Herald of Freedom and Torch Light, Sept 1862 (1-7C War news: Other war news)
From the New Orleans Delta.
Bragg's Army -
Jackson, Miss., August 2.—
The army of General Bragg, which numbers about 20,000 men, is now at Chattanooga, at which point there are at least 85,000 men, under Price and Bragg. The object of the gathering there is two-fold—to surprise, surround and capture Buell, and "piroot" on to Tennessee and Kentucky. These men are in a most wretched condition. They are destitute of clothing—they are not half-fed—there is not a pound of tea to be had for gold, and coffee is $2,50 per pound. The troops subsist chiefly on corn bread and molasses.
Half the men would desert to-day, if they thought they could get away in safety; but Bragg keeps a closer watch on them than he does on the enemy. He is a coarse and vulgar tyrant, and I should not be surprised to hear any time of his having been shot by his own men. He drinks to excess, as do all these officers. He quarrels with those around him. Beauregard, who is the most popular man in the army, has resigned in consequence of a quarrel with Bragg.
There are several Federal prisoners in this place. They are confined in an iron cage, like wild beasts. They do not get half enough to eat, and are treated with all sorts of indignity. A member of the Fifty-third Ohio Regiment, who was some time ago taken out of the cage and put into the hospital as a nurse, yesterday told the doctor in charge that he preferred to go back to prison to being a hospital hand. They urged him to remain in the hospital, "No," said he, "I’ll be d___d, if I'll attend these people."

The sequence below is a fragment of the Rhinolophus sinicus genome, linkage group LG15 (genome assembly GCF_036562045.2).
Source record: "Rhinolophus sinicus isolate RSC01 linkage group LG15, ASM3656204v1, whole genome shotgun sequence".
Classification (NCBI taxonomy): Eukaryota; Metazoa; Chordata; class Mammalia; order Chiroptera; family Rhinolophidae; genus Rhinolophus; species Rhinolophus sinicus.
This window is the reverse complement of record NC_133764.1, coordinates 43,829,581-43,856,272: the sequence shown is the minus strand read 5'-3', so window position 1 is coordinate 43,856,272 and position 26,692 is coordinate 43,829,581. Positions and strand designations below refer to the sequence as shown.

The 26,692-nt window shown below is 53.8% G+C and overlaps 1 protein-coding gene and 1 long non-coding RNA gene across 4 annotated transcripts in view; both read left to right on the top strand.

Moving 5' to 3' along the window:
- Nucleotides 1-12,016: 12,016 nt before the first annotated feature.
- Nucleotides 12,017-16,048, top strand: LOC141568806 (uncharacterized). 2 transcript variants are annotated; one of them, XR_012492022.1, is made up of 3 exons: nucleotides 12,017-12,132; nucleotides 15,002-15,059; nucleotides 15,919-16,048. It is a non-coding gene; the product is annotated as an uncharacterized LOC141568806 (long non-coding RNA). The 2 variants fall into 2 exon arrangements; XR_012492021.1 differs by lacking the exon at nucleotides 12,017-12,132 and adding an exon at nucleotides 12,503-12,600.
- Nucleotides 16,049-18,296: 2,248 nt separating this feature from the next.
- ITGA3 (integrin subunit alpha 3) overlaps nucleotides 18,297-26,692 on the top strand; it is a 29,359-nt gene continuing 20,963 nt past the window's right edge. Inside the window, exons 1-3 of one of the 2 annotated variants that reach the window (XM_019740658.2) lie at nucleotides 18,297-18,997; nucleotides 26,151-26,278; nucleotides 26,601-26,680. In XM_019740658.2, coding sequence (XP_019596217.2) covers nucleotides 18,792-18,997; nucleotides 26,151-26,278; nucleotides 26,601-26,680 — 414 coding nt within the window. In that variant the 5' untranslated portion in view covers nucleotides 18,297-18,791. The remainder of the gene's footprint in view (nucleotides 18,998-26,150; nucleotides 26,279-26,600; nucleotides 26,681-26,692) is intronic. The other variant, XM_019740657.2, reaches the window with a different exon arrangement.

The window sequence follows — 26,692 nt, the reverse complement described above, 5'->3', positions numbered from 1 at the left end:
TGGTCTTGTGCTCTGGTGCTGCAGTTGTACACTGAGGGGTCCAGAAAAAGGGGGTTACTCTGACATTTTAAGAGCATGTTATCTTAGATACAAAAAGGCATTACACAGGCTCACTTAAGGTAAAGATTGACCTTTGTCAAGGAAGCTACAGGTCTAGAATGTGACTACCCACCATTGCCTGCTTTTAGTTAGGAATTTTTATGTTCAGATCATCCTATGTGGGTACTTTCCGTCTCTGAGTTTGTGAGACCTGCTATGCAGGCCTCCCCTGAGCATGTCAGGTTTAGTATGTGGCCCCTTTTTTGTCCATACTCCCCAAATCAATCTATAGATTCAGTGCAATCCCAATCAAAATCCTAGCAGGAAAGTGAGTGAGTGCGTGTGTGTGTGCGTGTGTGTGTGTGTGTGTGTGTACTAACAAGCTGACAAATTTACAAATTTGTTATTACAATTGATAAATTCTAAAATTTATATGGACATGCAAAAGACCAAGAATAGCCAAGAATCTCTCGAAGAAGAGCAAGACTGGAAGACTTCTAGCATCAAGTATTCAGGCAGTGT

The Rebels have no medical stores. Indeed, they are destitute of almost everything which it is useful for an army to have.
The Conscript law is the most unpopular measure yet passed. Planters who have been drafted have offered as high as $1,200 for substitutes. One man offered ten negroes to a discharged ninety-days’ man.
What I say of Bragg's and Price's army is equally true of the forces in Virginia and throughout the Southern Confederacy.
I have seen some numbers of the Delta. It is doing good. It encourages the people. Keep on steadily, and punch the Secessionists vigorously. If the planters could have protection I think they would take sides against Secession. They are very tired of it. Their negroes are half naked and half starved and the inhuman scoundrels who cause the war here will not allow them to sell sugar and cotton, so as to be able to buy food
Herald of Freedom and Torch Light
Maryland Historical Society
Sept 10-24, 1862
Maryland Historical Society
Antietam, Battle of, Md., 1862; Maryland Campaign, 1862; Hagerstown (Md.)--Newspapers.
Washington County, MD. September 1862